Another Azores vacation has come and gone. Way too quickly I might add. Especially since I am writing this after coming inside from the freezing cold Canadian winter.
A quick check of the Azores weather tells me it is 14-15 degrees there. Guess where I'd rather be? You got it, the Azores.
I want to take a moment to wish you all the best in 2010. And I hope those of you who celebrate a holiday at this time of year had a great time with family and friends. I certainly enjoyed celebrating Christmas with my family.
At a Christmas party this past week I discussed the Azores with family and friends who were interested in my latest trip. One person asked me why I go to the Azores so often. The answer was easy: For all of the times I have been to the Azores I still find many new discoveries and beautiful things to see and great things to do. And yes, I do vacation elsewhere. But the beauty, tranquility and opportunity to explore always makes me look forward to a trip to the Azores.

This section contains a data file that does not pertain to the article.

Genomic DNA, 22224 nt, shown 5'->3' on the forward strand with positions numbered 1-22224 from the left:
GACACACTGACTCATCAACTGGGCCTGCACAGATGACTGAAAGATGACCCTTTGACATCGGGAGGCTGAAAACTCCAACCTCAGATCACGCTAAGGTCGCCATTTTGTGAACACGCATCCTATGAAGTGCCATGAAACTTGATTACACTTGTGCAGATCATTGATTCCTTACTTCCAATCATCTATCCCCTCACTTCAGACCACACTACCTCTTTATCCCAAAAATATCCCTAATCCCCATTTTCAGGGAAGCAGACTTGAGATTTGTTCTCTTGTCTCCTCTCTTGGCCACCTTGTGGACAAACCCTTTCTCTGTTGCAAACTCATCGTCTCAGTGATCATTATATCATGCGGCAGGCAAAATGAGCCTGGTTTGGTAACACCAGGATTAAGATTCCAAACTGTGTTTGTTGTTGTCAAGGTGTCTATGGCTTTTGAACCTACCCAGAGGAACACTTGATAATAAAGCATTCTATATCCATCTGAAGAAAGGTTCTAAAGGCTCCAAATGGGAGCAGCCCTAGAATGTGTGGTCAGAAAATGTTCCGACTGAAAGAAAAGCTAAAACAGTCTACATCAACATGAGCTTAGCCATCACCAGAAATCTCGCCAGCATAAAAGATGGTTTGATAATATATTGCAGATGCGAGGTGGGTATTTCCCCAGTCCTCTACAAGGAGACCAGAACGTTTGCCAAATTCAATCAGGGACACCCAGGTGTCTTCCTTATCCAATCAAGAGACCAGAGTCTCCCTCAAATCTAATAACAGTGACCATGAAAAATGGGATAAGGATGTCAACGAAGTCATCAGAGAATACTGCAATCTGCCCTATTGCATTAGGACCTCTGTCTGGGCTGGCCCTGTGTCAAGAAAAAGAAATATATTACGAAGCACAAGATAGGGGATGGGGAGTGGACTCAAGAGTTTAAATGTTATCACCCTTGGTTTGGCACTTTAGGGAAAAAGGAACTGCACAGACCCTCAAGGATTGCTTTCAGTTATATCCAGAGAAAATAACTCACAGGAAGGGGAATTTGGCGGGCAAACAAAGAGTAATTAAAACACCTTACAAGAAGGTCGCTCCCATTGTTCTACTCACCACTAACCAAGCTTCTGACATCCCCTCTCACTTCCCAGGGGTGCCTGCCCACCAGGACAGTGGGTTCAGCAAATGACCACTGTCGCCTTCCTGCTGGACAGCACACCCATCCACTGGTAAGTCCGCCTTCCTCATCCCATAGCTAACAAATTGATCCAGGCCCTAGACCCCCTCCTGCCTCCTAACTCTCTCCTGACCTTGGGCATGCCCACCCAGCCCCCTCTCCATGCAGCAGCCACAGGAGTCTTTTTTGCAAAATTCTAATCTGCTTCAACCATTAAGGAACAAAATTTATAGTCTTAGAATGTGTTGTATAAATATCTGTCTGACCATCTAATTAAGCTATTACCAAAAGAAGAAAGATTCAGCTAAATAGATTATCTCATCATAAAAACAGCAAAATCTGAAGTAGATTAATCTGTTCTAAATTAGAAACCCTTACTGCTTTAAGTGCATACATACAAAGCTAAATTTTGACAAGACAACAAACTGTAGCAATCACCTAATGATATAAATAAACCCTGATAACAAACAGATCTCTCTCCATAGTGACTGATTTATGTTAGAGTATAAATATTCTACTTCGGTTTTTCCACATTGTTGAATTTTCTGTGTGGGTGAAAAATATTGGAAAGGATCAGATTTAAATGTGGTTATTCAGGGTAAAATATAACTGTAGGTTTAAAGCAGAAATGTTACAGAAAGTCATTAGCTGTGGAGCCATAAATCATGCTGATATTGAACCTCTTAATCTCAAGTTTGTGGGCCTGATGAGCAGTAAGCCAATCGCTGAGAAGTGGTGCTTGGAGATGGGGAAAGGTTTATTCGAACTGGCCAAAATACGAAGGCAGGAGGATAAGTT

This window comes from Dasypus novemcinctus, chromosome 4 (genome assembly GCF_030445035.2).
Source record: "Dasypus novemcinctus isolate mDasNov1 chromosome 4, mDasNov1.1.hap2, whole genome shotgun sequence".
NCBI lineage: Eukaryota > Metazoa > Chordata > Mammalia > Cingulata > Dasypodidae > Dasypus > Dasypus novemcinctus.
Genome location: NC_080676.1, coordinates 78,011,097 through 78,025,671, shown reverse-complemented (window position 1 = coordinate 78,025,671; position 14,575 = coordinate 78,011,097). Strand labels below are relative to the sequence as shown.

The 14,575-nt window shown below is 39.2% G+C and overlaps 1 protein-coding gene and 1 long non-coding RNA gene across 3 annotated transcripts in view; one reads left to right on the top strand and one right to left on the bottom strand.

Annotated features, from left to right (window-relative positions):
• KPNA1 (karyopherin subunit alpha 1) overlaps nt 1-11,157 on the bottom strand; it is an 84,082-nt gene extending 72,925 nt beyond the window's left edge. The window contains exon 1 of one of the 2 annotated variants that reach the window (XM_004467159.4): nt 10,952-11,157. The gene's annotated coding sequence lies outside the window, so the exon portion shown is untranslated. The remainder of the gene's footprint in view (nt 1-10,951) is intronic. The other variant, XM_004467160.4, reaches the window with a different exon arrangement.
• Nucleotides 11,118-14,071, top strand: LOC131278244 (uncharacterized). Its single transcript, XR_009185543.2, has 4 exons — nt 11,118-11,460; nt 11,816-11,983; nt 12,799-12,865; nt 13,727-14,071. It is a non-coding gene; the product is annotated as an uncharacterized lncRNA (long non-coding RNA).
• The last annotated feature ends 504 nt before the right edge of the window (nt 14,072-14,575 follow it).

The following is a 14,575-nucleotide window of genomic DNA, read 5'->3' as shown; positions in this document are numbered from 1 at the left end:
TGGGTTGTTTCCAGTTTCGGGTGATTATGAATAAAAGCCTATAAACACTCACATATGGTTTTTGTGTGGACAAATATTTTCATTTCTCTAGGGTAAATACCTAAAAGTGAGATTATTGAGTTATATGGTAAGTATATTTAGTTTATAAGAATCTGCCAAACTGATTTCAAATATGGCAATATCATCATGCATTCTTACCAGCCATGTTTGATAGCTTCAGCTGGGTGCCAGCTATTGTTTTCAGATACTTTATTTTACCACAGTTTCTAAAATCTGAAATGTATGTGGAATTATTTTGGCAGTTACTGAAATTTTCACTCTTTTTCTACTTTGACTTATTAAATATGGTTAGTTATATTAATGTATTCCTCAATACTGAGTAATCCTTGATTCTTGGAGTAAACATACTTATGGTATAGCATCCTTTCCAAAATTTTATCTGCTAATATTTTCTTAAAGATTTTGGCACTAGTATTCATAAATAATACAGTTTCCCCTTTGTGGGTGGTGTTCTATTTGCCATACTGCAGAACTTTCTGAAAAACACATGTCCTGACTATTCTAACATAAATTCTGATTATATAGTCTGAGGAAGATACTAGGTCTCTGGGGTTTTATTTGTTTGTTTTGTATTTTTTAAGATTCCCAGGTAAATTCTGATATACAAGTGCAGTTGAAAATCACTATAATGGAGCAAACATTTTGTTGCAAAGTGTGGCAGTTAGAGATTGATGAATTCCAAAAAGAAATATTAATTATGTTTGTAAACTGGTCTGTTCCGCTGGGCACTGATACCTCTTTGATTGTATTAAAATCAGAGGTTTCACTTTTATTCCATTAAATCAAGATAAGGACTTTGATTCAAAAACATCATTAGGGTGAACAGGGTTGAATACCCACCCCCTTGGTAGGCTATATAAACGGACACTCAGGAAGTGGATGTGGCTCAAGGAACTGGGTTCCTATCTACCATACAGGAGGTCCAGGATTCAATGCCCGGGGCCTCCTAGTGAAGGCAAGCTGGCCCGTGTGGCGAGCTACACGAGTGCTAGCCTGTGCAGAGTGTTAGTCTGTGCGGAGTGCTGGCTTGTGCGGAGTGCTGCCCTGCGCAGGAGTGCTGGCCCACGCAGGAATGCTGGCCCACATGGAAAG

In this Issue
- New pages in December
- A wild cab ride in Pico
What's new on the site this December?
After two weeks in the Azores Islands of Sao Miguel, Faial and Pico, I have 3000 new pictures to draw from and share with you. Since returning to Canada on December 5 I have been writing new pages and adding pictures to the site. Most of which are about Faial.
I only spent 4 days in Faial and I regret that I did not have more time there. When I booked the trip a travel agent said I could see the island in a day. I am glad I decided that a day was too short.